Death at The Whaley House

As time passed, it appeared that a curse was set upon the Whaley family. Nearly every single member of the family died in or around the house due to a tragic mishap. Their spirits, along with those of Yankee Jim, haunt the building to this day. 

The sight of Yankee Jim’s ghost is common in the area between the parlor and the study. His death was a slow and painful one, taking 45 minutes for him to succumb to his hanging. Even while the Whaleys lived there, they often heard and saw his spirit. 

The first Whaley to die in the house was Thomas Whaley, Jr. He died at 18 months due to scarlet fever. In 1882, after living in San Francisco for some years and returning to the home, the second Whaley died. Violet Whaley committed suicide after a failed marriage to a con artist. Another Whaley, the granddaughter of second-generation Anna Whaley, ingested poison in the kitchen. 

The house is full of activity today. Windows have been sealed shut to prevent them from opening on their own. Imprints of bodies appear in beds that tourists are not allowed to enter. Music can be heard coming from the music room, and an iron chain swings on its own in the courthouse.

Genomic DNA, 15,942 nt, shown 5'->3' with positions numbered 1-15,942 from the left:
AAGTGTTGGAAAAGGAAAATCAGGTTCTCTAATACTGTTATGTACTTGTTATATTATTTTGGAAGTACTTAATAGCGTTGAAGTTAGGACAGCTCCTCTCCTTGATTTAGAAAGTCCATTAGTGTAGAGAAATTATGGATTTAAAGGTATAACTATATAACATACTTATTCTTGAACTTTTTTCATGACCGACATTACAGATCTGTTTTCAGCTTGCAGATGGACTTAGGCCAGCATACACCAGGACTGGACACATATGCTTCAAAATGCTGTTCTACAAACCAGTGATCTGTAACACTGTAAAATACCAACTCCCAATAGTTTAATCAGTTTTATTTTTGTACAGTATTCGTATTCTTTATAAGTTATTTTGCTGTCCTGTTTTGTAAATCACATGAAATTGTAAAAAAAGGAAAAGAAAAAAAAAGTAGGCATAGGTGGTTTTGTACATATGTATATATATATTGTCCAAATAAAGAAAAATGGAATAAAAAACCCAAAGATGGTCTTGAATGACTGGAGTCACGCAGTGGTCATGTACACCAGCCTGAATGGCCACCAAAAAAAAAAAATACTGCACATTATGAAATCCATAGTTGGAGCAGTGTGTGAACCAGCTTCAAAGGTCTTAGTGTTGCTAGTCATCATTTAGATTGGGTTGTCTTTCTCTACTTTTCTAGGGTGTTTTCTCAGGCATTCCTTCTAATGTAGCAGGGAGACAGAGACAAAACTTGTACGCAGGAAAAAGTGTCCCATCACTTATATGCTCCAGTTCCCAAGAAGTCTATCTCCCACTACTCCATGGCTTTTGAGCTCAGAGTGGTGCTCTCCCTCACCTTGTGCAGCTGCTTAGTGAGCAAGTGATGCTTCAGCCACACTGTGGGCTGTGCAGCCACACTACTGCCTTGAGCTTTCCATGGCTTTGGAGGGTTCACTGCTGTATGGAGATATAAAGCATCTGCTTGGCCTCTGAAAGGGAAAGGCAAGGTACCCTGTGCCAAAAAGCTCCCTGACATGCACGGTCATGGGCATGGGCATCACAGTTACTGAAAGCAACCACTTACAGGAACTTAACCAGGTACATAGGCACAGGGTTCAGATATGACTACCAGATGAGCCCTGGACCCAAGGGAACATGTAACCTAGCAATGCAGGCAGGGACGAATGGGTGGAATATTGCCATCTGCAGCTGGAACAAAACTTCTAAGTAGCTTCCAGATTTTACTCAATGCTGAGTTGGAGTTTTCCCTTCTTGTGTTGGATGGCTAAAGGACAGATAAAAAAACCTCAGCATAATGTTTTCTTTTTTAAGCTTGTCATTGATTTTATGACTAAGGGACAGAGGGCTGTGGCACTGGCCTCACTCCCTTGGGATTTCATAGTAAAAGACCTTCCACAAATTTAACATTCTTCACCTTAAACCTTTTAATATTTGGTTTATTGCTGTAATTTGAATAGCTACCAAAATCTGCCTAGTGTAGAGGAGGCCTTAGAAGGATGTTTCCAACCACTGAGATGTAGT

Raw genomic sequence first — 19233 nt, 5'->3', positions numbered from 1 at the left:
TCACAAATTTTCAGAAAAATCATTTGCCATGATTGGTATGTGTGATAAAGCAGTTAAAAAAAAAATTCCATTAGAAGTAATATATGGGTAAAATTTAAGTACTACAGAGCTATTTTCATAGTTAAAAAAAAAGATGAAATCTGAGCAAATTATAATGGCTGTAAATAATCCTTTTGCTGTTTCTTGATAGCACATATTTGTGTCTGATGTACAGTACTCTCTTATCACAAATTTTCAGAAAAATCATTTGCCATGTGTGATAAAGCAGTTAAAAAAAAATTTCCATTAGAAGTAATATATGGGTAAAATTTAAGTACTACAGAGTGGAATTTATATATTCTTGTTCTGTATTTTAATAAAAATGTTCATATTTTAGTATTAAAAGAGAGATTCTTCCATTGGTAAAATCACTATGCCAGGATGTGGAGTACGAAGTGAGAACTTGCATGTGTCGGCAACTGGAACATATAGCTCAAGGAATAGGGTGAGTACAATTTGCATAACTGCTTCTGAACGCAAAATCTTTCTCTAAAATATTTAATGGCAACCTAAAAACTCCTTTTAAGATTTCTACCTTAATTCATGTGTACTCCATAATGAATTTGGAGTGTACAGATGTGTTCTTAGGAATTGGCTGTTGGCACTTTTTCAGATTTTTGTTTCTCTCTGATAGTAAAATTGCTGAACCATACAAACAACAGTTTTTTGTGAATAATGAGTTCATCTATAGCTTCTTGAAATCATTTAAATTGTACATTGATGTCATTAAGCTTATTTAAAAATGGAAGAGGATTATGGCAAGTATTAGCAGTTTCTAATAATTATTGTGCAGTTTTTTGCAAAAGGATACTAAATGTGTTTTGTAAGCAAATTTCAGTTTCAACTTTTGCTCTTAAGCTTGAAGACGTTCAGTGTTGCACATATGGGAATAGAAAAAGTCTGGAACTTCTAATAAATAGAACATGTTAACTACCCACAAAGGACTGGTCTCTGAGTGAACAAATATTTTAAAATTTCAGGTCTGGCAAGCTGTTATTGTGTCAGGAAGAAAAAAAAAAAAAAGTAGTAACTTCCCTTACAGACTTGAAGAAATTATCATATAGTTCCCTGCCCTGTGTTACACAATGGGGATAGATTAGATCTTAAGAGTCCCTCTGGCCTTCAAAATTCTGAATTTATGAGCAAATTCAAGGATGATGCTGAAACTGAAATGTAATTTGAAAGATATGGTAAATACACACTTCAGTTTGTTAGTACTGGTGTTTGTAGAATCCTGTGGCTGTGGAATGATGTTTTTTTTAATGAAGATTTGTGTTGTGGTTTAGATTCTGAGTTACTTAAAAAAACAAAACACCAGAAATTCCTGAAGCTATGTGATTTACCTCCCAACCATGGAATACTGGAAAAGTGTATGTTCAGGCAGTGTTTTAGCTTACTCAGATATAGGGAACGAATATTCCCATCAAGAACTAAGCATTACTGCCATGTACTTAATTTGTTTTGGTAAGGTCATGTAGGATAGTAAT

1. The Winchester Mansion in San Jose, CA

The Winchester House in San Jose is one of California’s most unique and interesting homes if not the entire world. It is haunted by the spirit of Sarah Lockwood Winchester and the numerous souls that her husband’s invention, the Winchester rifle, claimed. 

The 24,000-square-foot home was first constructed in 1886. The Winchesters were a wealthy family. William Wirt Winchester had invented “the gun that one the west,” the Winchester Rifle. In 1881 he passed of tuberculosis. Heartbroken, Sarah contacted a medium. 

She was told that her family had to pay for their blood money. It was the reason her husband and her 6-week-old daughter died tragically. The medium instructed her to build a home for herself and all the angry spirits who lost their lives at the hands of her husband’s invention.

The Legacy of The Winchester Mansion